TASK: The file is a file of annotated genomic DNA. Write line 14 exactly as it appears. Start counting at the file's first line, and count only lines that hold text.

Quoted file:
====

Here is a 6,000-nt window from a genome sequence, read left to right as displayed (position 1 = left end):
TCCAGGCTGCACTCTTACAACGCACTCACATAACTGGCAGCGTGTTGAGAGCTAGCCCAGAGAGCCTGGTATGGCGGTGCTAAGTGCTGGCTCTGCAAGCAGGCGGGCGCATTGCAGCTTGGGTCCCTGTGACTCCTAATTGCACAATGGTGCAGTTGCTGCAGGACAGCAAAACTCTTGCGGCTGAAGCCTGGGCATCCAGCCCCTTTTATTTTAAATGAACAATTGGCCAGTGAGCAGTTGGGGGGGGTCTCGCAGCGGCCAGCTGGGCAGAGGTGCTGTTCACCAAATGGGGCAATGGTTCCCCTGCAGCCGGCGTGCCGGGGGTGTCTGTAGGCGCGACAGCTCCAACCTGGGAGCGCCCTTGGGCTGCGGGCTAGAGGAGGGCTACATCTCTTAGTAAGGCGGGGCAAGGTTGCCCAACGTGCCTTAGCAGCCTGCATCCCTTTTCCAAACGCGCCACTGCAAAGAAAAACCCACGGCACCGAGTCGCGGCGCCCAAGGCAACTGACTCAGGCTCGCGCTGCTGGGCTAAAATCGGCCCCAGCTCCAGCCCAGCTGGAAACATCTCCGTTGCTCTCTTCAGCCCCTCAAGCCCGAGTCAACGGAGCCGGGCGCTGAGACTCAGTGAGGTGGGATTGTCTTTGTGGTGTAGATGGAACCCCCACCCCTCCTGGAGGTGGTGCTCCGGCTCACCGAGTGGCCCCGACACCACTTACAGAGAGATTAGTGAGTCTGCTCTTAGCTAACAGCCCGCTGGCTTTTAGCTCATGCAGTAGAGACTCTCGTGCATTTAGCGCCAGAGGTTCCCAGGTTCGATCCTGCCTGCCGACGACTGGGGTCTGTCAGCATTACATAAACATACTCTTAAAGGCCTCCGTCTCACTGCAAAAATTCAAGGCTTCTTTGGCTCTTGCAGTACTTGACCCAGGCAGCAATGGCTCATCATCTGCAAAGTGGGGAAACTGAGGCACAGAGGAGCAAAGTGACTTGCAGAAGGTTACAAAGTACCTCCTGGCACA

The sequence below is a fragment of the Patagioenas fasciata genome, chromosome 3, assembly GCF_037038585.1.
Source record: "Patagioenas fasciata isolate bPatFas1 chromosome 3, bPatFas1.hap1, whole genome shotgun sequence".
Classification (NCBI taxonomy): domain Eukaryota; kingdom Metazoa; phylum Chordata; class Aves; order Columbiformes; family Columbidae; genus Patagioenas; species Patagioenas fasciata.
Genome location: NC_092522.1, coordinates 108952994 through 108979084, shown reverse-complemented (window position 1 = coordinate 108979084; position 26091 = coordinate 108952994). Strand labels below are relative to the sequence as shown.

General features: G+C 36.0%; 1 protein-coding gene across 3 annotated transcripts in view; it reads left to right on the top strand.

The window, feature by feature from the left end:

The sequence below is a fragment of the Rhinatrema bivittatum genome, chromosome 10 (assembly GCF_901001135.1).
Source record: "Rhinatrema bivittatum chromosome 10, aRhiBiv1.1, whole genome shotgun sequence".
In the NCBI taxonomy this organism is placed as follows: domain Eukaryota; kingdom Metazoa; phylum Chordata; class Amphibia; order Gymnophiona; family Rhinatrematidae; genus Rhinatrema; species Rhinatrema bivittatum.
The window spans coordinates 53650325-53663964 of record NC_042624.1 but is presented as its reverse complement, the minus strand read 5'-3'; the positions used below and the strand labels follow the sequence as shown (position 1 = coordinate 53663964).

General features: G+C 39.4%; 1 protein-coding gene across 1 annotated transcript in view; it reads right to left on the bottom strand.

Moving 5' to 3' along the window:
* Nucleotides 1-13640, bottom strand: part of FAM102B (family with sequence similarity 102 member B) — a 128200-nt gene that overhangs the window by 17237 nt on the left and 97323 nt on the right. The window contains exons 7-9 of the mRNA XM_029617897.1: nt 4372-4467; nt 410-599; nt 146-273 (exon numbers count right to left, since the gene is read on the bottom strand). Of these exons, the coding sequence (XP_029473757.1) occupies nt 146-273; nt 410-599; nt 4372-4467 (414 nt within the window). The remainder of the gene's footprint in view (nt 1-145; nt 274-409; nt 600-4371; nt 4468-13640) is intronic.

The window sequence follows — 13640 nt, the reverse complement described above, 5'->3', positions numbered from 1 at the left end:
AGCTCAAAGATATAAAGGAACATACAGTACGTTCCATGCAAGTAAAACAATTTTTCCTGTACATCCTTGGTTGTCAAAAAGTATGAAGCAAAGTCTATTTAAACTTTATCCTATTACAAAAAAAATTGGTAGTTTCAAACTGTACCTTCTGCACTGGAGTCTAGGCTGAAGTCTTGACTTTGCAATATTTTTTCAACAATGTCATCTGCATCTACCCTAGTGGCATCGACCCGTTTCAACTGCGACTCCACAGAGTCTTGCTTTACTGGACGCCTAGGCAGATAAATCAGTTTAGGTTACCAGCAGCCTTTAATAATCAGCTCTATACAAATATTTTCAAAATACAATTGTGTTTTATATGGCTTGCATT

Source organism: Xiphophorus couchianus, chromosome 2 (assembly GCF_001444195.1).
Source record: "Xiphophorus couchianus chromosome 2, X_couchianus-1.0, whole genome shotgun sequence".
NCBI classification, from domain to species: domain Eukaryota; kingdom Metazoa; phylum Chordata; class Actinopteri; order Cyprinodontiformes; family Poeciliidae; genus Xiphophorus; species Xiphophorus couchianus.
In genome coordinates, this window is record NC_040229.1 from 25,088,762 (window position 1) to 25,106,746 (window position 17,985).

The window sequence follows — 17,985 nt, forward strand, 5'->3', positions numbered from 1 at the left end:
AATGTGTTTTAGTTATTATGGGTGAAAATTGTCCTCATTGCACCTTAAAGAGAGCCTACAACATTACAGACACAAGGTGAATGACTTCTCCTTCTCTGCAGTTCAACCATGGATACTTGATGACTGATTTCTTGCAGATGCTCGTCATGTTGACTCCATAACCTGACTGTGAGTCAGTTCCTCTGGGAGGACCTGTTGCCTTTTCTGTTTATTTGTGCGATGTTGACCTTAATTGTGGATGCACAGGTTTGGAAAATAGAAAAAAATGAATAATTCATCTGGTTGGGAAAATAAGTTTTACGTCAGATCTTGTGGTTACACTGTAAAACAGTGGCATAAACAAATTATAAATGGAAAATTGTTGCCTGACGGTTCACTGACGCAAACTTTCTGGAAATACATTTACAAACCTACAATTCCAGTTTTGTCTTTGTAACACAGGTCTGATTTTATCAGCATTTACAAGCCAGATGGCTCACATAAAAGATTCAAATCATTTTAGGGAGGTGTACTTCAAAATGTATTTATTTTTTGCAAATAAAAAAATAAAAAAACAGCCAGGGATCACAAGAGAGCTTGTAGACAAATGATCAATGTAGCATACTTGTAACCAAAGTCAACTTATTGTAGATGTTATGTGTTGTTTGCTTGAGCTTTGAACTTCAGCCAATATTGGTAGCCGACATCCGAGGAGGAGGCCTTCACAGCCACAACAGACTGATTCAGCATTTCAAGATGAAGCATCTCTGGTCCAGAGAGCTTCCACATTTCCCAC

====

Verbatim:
Moving 5' to 3' along the window: